Private land burn-offs present enormous risk. Firestick and drip burning must be in the hands of the professionals. In addition to the risk of escaped and out of control burn-offs, haphazard burning can exacerbate soil erosion and decrease run-off water quality leading to more problems to be solved.  Haphazard and uninformed burning off can adversely affect both flora and fauna if performed incorrectly and at the wrong time of the year. Local expertise will best inform this strategy. For example, the data that the Bend of Isles Cooperative has accumulated over the 35 years of regular ecological burns is highly relevant.

 

Goal 1.7, 2.1, 2.2:  While exemptions 10/30 and 10/50 are state-legislated and unlikely to change, we question whether they’re evidence-based.  It seems that under extreme ‘Code Red’ conditions tree removal will make no difference, and with moderate conditions trees may help to keep the surrounds cool, catch embers and slowdown wind speed, apart from their amenity and habitat value.  The education suggested under 2.2 must include the significant environment data base mentioned in the Principle 4 comment above (see Goal 2.5)

Goal 2.5:  The extensive ESO review research undertaken under the previous council should be the basis of the education mentioned.

Goal 2.8:  The content framework and tools for households could include encouraging residents to adopt a safer property layout with well-placed firebreaks and dense wind shield plantings. Mitigation is not all about less. Driveways can be situated to contribute to an effective firebreak. Smooth barked eucalyptus trees can act as heat shields for a structure. Well-watered green zones can play a part.  Mineral earth abutting structures could be encouraged as a fire mitigation method.  Reliable water access and publication of this resource to local brigades should be encouraged.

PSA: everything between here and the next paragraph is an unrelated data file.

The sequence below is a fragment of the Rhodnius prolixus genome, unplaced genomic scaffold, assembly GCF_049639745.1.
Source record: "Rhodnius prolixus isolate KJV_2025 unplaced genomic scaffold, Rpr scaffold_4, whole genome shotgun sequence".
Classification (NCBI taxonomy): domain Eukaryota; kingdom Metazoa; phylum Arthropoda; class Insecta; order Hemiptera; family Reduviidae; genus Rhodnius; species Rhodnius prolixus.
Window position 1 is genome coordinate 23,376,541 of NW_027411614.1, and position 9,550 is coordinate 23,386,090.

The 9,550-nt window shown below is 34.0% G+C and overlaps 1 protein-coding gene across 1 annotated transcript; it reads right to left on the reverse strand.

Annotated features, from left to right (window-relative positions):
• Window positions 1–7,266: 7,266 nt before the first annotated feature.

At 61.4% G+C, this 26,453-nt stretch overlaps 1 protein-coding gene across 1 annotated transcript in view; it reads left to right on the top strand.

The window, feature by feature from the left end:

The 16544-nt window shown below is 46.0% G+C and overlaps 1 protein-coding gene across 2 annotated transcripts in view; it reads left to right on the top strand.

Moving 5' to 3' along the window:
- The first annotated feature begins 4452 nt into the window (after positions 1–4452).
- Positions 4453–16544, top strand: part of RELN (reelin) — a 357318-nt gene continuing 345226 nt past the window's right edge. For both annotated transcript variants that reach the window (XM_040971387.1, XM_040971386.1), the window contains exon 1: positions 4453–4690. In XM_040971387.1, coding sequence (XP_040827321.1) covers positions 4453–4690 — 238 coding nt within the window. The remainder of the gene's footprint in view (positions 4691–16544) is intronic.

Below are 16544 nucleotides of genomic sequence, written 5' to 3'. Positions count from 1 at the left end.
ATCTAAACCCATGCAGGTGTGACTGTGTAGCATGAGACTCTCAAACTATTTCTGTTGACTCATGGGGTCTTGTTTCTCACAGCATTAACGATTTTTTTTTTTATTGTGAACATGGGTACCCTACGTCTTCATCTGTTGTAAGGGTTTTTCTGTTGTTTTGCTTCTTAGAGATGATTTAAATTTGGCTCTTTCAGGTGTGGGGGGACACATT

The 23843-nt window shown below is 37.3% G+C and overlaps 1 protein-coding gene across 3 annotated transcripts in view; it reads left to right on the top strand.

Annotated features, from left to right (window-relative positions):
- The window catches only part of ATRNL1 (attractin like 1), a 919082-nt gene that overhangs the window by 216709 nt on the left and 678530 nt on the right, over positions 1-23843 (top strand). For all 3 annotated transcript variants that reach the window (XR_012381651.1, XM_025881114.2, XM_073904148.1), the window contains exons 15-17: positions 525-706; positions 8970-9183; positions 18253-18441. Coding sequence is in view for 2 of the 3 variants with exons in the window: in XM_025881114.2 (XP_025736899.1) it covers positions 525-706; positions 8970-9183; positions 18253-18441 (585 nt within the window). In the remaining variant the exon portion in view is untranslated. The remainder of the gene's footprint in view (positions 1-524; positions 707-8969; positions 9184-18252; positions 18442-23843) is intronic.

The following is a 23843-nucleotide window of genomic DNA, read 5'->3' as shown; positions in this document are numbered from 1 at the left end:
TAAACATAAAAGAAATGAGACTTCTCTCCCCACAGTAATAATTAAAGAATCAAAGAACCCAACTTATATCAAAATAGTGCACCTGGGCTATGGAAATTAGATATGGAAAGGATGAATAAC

The management of the different “zones” on a property for their potential to slow and diminish the impact of a fire is essential. Riparian zones will need different management to the ridge lines. Taking into account the challenging topography of our Shire is essential. A one size fits all is not a desirable approach and must be avoided. Fence to fence slashing or burning is not an appropriate plan.

Goal 4.1:  We suggest adding words to this goal. i.e. “Actively advocate to ensure legislation, policy and infrastructure investment meets the needs of the Nillumbik community, …..and biodiversity protection.”

Further comments on the draft:

In developing this Strategy, key directives and recommendations must be acceptable to the whole community. Council have an excellent opportunity to bring our community together during this period.

In a recent survey, an overwhelming majority of respondents stated that, “ the natural environment is a key reason that they chose to live here”.  Planning for Nillumbik’s bushfire preparedness can be achieved alongside the goal of caring for the land and its people with an eye to preserving what is desirable about the ‘Green Wedge Shire’, for future generations.